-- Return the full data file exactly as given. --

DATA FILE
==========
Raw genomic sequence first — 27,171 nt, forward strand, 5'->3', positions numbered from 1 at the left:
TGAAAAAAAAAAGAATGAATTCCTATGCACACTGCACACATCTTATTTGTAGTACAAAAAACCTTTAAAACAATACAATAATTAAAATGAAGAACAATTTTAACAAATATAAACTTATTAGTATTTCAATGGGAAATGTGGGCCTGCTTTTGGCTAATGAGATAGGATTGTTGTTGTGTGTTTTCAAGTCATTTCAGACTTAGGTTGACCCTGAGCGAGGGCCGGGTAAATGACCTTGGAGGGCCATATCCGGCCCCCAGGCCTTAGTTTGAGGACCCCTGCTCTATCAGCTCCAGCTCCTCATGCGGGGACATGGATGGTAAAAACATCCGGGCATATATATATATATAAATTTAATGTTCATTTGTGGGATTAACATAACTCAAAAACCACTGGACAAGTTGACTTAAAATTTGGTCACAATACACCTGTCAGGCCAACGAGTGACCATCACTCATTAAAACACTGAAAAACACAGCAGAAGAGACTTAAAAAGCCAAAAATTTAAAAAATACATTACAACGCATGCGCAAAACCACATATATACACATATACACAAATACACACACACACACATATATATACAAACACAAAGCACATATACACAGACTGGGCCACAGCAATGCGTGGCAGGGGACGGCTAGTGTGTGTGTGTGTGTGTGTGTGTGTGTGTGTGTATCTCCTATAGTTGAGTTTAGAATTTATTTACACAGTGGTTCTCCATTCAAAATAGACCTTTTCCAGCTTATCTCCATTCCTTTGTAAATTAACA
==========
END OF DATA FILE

Raw genomic sequence first — 27,171 nt, forward strand, 5'->3', positions numbered from 1 at the left:
TGAAAAAAAAAAGAATGAATTCCTATGCACACTGCACACATCTTATTTGTAGTACAAAAAACCTTTAAAACAATACAATAATTAAAATGAAGAACAATTTTAACAAATATAAACTTATTAGTATTTCAATGGGAAATGTGGGCCTGCTTTTGGCTAATGAGATAGGATTGTTGTTGTGTGTTTTCAAGTCATTTCAGACTTAGGTTGACCCTGAGCGAGGGCCGGGTAAATGACCTTGGAGGGCCATATCCGGCCCCCAGGCCTTAGTTTGAGGACCCCTGCTCTATCAGCTCCAGCTCCTCATGCGGGGACATGGATGGTAAAAACATCCGGGCATATATATATATATAAATTTAATGTTCATTTGTGGGATTAACATAACTCAAAAACCACTGGACAAGTTGACTTAAAATTTGGTCACAATACACCTGTCAGGCCAACGAGTGACCATCACTCATTAAAACACTGAAAAACACAGCAGAAGAGACTTAAAAAGCCAAAAATTTAAAAAATACATTACAACGCATGCGCAAAACCACATATATACACATATACACAAATACACACACACACACATATATATACAAACACAAAGCACATATACACAGACTGGGCCACAGCAATGCGTGGCAGGGGACGGCTAGTGTGTGTGTGTGTGTGTGTGTGTGTGTGTGTGTATCTCCTATAGTTGAGTTTAGAATTTATTTACACAGTGGTTCTCCATTCAAAATAGACCTTTTCCAGCTTATCTCCATTCCTTTGTAAATTAACA